Circumplanetary disks… soon!

Circumplanetary disks – signposts of planet formation

Disks seem to be ubiquitous in astrophysical literature. Everywhere you look, disks, disks, disks. From galactic disks, protostellar disks, protoplanetary disks, debris disks, etc. And now, circumplanetary disks (CPD)! These are thought to form as a side effect of planet formation, when massive planets of ~ Jupiter size are still embedded in a massive protoplanetary disk. When these forming planets accumulate enough mass (~ 1 Jupiter mass), they evacuate the space around them and open up a gap, free of gaseous material. The protoplanetary disk is then separated into two distinct parts, which are by then only connected by the planetary wake (the gas stream around the planet, connecting the inner and outer disk, centered on the planet, see Figure 1), which still enables the planet to draw some material from the outer part. This material then falls down to the young planet and forms a CPD around it. So far, so good. Unfortunately, as the author’s of today’s paper nicely state, the CPDs have “eluded unambiguous detection so far”. This is mainly because of the fact that the emission of CPDs is very weak in comparison with the emission from the surrounding protoplanetary disk. However, this might have changed in the meantime…

How we think they work

With the rise of ALMA, a new and very powerful interferometer in the Chilean desert, things change. In their work, Perez et al. try to assess whether it is now finally possible to probe and image these very early stages of planet formation and get a glimpse of a CPD in action. To do so, they run fluid dynamics computer models of the stage of planet formation at which CPDs are expected to form (see Figure 1).

Figure 1: Integrated logarithmic density at the end of all three performed simulation runs. The planets in all simulations have formed a CPD, shown by a zoom-in in the upper right corners, which are much more pronounced in the two left runs (isothermal) in comparison with the adiabatic one on the right. The local time of the simulations is given in units of the orbital time of the planet, which means that SPH1 was stopped after 10 orbits and SPH2/3 after 50 orbits of the planet. Source: Perez et al. (2015)

Figure 1: Projected density in the disk at the end of of each simulation of its evolution. The planets in all simulations have formed a CPD, shown by a zoom-in in the upper right corners, which are much more pronounced in the two left runs (isothermal) in comparison with the adiabatic one on the right. The local time of the simulations is given in units of the orbital time of the planet, which means that SPH1 was stopped after 10 orbits and SPH2/3 after 50 orbits of the planet. Source: Perez et al. (2015)

The models differ a bit from each other and deliver different answers to the question. The first (SPH1) is a model with a 1 Jupiter mass planet and an extremely high resolution. The second and third (SPH2/3) feature a 5 Jupiter mass planet. Furthermore, SPH1 and SPH2 are using a locally isothermal equation of state. In principle, this means that the gas does not change its temperature at all, which is equivalent to perfect cooling. Physically speaking, this assumes that when the temperature of the gas would rise because of friction or pressure effects, the energy difference is completely and instantaneously radiated away. The SPH3 simulation features an adiabatic assumption, which means that there is no cooling at all and the temperature can rise very much. They use these two extrema (a very cool CPD, isothermal runs, and a very hot CPD, adiabatic run) and from them calculate how this would look like on the sky through a powerful interferometer like ALMA. This is shown in Figure 2.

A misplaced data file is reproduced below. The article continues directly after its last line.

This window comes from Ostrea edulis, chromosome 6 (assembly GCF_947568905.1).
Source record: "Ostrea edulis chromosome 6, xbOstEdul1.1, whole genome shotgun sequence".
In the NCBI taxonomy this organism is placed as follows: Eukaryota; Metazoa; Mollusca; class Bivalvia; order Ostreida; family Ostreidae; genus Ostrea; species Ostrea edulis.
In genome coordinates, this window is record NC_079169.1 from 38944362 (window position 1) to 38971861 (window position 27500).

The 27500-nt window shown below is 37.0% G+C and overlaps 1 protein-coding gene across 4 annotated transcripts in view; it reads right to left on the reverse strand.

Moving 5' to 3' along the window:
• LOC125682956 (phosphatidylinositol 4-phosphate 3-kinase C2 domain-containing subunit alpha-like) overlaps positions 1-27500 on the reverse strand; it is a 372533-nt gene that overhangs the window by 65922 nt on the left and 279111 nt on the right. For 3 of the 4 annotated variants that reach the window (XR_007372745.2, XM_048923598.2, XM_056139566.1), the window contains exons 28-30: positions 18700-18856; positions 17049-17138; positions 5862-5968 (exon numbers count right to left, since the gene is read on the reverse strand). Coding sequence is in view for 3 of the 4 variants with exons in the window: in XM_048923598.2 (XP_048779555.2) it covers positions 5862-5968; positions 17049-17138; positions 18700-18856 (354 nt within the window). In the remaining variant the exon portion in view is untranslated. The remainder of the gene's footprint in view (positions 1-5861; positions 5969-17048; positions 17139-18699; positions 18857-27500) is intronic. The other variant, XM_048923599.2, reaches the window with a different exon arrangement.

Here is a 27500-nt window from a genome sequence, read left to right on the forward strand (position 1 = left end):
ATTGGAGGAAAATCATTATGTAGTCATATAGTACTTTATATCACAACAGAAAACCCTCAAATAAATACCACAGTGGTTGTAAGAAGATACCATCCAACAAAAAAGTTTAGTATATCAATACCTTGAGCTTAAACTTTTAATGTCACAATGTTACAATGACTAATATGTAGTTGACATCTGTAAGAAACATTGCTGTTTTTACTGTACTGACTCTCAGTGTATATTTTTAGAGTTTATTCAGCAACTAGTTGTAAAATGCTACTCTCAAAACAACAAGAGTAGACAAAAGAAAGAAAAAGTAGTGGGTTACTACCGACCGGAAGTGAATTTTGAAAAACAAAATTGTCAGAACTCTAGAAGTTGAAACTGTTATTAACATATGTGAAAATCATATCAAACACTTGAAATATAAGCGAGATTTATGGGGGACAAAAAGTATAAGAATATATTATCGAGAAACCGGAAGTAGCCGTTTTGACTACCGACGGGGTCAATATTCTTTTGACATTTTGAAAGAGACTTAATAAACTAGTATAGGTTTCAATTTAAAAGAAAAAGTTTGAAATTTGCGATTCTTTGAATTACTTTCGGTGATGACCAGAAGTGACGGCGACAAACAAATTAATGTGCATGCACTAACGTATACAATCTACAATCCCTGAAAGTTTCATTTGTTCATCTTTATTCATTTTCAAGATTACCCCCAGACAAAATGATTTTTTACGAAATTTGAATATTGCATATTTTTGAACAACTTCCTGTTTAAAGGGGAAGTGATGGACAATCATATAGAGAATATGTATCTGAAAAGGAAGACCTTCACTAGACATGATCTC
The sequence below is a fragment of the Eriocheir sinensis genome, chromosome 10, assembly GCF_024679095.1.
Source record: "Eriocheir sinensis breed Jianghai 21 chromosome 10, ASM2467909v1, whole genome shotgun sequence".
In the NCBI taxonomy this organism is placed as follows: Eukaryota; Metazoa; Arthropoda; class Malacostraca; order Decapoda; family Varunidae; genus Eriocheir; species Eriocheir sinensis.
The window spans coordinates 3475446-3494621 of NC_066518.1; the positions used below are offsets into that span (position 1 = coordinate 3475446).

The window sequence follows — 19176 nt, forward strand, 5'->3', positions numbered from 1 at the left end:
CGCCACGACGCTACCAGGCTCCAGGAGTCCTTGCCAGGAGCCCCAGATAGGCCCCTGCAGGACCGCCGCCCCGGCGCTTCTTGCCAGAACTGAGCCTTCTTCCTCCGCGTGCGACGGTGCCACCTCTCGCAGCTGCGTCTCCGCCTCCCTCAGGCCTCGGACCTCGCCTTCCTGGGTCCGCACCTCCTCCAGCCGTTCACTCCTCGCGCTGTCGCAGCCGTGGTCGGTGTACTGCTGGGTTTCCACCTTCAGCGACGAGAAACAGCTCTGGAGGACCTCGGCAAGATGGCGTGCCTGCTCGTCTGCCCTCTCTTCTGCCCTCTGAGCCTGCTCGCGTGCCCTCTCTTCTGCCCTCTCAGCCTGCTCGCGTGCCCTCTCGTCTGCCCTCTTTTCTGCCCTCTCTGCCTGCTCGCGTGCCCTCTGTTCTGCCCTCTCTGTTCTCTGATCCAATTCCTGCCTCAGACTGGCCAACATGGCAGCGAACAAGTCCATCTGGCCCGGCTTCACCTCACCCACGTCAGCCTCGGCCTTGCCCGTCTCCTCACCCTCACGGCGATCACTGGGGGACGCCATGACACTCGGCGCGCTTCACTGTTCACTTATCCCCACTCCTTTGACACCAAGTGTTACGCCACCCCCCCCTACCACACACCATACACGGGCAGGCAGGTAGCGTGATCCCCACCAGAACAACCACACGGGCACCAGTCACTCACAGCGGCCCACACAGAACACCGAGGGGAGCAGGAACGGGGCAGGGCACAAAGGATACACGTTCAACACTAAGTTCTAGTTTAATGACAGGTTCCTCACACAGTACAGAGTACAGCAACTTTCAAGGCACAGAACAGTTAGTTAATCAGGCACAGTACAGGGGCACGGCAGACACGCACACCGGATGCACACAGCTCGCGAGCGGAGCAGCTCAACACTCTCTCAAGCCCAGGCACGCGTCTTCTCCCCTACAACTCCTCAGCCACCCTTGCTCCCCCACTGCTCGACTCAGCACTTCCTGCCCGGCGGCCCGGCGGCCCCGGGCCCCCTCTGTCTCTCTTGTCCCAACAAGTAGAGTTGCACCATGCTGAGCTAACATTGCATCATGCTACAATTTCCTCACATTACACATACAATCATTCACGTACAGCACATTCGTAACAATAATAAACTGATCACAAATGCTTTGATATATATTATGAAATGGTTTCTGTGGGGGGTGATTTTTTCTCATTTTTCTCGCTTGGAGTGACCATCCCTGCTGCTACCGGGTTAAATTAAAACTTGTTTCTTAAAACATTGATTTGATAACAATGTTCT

Predictions for measuring the emissions from the $13CO$ isotope, based on the performed simulations. The colouring goes from zero (white) to high (black) emission. Each panel is centered on the star (cross) , shows different components of the disk and has the position of the CPD indicated with a circle. As you can see the CPD can be spotted best for the SPH2 run. Source: Perez et al. (2015)

Figure 2: Predictions for measuring the emissions from the ^{13}CO isotope, based on the performed simulations. The colouring goes from zero (white) to high (black) emission. Each panel is centered on the star (cross) , shows different components of the disk and has the position of the CPD indicated with a circle. As you can see the CPD can be spotted best for the SPH2 run. Source: Perez et al. (2015)

Can you spot it in REAL data?

As you can see the SPH2 simulation reveals distinct spots at the position of the CPD. A more thorough analysis of the features of the coolest CPD (SPH2 simulation) reveals that for such a model the signal is clear enough that features like this will pop up in data for 1 and 5 Jupiter mass planets for the current capability of ALMA! Of course, there is still work to do to understand the systematics and uncertainties coming from real data. Anyway, the analysis clearly shows that for good circumstances we are well within the detection limits. So, let’s go out and find it…!

About Tim Lichtenberg

I am a graduate student at ETH Zurich in planetary astrophysics. By combining astro- and geophysical numerical approaches I try to understand the influence of star-forming environments on the formation of terrestrial planets. Occasionally, when I am not at the bus swinging back and forth between the institutes, I enjoy doing sports or become involved in science outreach projects.

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